Session Title

Inscriptions

Sponsoring Organization(s)

Early Book Society

Organizer Name

Martha W. Driver

Organizer Affiliation

Pace Univ.

Presider Name

Michael W. Twomey

Presider Affiliation

Ithaca College

Paper Title 1

Spaces, Signs, and Original Charters in the Cartulary of the Cathedral Church of Angoulême

Presenter 1 Name

Michael F. Webb

Presenter 1 Affiliation

Univ. of Toronto

Paper Title 2

Other People's Names: Multivalent Marginalia in Agnès de Bourgogne's Books

Presenter 2 Name

S. C. Kaplan

Presenter 2 Affiliation

Univ. of California-Santa Barbara

Paper Title 3

British Library Sloane MS 3011 and an Inscription to a False Queen

Presenter 3 Name

Valerie Schutte

Presenter 3 Affiliation

Independent Scholar

Start Date

11-5-2017 1:30 PM

Session Location

Sangren 1750

Description

To inscribe means simply to write, mark, or delineate (using words or signs). The study of inscriptions offers vivid and immediate evidence of late medieval culture as well as insight into language and literacy. Inscriptions may be found as markings, annotations, or in the form of a dedication of a book or work of art to patron or reader. This session will explore a range of inscriptions, from peculiar crosses appearing in a 12c cartulary to fifteenth-century annotations in a copy of Tristan en prose that seem to indicate a network of women readers to an analysis of one book dedication to Lady Jane Grey, placing that dedication in the context of other dedications given to Mary and Elizabeth Tudor.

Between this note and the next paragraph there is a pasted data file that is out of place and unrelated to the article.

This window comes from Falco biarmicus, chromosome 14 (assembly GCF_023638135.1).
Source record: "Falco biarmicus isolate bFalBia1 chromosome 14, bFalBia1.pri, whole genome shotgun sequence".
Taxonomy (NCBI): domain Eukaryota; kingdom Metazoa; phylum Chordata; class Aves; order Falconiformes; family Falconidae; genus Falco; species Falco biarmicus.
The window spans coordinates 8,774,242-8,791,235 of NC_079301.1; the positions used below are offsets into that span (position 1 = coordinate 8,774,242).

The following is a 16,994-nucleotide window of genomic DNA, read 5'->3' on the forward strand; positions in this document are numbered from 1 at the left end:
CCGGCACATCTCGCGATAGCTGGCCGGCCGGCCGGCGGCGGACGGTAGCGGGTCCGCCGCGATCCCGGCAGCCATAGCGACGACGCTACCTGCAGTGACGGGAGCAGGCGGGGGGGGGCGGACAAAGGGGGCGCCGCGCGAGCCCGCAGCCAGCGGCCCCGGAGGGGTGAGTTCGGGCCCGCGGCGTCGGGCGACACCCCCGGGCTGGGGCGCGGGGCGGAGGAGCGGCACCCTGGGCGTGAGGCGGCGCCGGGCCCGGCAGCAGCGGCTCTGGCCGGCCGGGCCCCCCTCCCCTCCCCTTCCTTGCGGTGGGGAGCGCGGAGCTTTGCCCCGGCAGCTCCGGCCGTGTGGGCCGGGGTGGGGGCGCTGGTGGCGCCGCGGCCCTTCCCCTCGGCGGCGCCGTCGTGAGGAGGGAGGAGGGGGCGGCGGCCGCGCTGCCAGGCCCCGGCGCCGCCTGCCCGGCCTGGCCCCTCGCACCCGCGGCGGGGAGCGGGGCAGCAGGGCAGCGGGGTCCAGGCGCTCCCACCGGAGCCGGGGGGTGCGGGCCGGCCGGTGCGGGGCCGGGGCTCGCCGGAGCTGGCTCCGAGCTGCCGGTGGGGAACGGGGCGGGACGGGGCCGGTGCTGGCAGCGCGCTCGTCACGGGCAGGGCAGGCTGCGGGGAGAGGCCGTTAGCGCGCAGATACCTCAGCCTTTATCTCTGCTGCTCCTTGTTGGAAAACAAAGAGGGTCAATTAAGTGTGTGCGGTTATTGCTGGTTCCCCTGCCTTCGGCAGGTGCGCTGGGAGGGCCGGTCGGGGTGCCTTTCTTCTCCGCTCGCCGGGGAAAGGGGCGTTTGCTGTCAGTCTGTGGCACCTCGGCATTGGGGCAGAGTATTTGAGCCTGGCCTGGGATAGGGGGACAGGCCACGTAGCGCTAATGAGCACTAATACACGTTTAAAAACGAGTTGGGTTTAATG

Martha W. Driver

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May 11th, 1:30 PM

Inscriptions

Sangren 1750

To inscribe means simply to write, mark, or delineate (using words or signs). The study of inscriptions offers vivid and immediate evidence of late medieval culture as well as insight into language and literacy. Inscriptions may be found as markings, annotations, or in the form of a dedication of a book or work of art to patron or reader. This session will explore a range of inscriptions, from peculiar crosses appearing in a 12c cartulary to fifteenth-century annotations in a copy of Tristan en prose that seem to indicate a network of women readers to an analysis of one book dedication to Lady Jane Grey, placing that dedication in the context of other dedications given to Mary and Elizabeth Tudor.

Martha W. Driver